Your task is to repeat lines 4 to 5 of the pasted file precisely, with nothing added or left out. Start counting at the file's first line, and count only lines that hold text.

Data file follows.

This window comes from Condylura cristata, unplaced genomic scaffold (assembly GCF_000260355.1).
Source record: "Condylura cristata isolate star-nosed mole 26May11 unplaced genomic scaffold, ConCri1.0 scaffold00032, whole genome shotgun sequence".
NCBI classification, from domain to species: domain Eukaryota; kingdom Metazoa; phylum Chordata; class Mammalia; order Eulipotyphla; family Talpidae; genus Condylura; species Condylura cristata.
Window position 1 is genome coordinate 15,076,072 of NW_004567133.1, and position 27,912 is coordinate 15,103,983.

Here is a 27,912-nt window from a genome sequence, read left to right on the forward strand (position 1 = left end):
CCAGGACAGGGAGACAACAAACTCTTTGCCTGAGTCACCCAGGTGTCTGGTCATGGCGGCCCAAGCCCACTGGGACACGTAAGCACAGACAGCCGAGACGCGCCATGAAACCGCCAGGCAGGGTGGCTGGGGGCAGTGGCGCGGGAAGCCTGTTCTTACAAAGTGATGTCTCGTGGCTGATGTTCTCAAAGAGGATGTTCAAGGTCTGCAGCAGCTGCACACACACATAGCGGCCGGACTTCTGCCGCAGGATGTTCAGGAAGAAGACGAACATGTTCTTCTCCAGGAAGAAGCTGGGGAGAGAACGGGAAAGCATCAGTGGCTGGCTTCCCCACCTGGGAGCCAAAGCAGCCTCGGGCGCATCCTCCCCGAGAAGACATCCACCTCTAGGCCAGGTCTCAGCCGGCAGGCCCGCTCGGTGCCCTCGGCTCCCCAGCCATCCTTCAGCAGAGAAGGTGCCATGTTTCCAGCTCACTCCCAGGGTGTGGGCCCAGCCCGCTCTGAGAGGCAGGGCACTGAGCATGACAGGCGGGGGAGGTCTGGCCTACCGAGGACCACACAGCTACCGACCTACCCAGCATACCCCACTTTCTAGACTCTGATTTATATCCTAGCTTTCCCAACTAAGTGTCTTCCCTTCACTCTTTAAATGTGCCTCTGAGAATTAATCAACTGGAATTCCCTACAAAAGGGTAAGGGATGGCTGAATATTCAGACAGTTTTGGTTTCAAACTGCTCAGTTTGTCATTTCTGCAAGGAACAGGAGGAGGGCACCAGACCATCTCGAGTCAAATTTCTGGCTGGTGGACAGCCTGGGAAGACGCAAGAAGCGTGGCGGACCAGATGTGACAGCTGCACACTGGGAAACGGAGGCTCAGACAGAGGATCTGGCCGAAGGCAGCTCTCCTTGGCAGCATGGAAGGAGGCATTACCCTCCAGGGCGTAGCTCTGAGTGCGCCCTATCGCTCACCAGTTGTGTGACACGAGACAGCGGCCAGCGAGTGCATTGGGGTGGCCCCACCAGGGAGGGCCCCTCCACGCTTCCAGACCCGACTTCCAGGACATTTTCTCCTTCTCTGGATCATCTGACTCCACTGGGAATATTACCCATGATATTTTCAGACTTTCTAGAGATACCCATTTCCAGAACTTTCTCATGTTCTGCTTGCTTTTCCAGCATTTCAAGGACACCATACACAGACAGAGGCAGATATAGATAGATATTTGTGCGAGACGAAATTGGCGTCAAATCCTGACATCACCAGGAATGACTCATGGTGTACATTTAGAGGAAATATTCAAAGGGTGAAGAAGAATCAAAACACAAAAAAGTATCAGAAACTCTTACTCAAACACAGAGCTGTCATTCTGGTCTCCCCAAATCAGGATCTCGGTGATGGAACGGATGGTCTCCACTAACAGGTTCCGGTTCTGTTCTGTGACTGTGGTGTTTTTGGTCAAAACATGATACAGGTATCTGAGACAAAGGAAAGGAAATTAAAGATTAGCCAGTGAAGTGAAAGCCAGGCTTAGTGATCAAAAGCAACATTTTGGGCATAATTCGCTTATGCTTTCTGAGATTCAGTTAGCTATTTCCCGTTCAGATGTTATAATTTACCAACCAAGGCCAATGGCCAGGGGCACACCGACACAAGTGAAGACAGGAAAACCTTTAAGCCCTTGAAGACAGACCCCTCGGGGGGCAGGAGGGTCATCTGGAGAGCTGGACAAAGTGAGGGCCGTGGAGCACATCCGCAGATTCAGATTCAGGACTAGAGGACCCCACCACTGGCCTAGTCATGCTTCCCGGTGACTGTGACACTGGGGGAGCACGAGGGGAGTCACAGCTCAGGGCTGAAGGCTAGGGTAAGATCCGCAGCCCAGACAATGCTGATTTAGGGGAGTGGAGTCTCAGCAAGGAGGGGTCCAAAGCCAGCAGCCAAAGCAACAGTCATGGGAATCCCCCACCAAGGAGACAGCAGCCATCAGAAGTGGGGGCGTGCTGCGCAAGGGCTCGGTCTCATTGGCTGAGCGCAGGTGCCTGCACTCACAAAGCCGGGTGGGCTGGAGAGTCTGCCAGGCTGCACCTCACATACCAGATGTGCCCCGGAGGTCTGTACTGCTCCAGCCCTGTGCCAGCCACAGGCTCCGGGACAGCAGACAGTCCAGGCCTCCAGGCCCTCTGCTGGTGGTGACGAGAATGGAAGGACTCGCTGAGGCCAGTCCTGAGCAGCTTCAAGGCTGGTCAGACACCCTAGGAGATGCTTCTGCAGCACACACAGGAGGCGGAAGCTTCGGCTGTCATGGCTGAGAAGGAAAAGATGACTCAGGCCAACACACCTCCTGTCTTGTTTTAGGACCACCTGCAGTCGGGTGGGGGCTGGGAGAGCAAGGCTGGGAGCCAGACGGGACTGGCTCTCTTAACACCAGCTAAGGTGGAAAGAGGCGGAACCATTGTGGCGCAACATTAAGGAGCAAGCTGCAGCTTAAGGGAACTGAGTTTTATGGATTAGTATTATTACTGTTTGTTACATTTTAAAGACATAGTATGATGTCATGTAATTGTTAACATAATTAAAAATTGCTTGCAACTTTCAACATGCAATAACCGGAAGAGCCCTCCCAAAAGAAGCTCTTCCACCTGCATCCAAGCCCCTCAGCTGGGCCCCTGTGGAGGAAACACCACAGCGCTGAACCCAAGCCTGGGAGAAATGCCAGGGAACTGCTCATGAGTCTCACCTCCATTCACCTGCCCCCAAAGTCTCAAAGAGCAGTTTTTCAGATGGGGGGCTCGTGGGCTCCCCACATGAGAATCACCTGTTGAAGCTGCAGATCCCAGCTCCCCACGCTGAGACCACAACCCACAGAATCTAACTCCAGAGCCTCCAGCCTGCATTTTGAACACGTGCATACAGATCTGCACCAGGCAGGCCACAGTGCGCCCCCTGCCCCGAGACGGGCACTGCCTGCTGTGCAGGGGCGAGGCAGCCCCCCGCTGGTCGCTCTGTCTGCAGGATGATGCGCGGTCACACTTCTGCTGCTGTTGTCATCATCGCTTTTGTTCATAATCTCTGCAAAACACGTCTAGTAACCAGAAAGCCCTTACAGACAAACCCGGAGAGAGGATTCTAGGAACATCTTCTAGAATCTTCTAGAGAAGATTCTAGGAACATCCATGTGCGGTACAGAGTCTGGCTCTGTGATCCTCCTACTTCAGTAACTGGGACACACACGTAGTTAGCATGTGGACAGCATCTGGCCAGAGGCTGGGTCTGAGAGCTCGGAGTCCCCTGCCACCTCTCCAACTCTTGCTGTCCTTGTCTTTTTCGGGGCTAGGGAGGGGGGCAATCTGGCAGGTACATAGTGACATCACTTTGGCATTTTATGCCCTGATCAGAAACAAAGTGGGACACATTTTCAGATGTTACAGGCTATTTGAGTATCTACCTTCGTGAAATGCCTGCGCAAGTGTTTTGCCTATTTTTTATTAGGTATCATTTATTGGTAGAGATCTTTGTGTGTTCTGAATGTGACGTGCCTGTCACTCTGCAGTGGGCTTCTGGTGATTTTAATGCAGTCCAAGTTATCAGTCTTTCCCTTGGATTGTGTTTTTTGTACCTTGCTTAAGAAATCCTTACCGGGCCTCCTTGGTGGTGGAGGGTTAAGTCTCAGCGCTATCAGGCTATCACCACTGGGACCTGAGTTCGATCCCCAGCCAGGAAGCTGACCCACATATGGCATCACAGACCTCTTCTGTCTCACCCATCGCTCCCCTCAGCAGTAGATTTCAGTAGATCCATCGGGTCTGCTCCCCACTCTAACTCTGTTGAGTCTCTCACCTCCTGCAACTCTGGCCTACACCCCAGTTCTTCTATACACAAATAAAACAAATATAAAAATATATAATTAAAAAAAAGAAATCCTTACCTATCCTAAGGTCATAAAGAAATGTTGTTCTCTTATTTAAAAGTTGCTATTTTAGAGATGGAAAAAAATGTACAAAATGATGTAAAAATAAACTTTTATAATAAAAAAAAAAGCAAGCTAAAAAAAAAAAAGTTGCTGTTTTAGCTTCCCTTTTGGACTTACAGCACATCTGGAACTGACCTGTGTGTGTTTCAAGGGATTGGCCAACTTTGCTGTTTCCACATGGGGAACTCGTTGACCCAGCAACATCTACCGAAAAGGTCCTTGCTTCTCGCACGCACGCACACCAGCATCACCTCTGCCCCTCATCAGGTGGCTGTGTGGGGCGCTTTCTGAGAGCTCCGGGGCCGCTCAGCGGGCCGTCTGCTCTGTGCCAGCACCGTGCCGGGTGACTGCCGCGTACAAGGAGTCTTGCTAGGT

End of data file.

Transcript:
Window position 1 is genome coordinate 15,076,072 of NW_004567133.1, and position 27,912 is coordinate 15,103,983.

Here is a 27,912-nt window from a genome sequence, read left to right on the forward strand (position 1 = left end):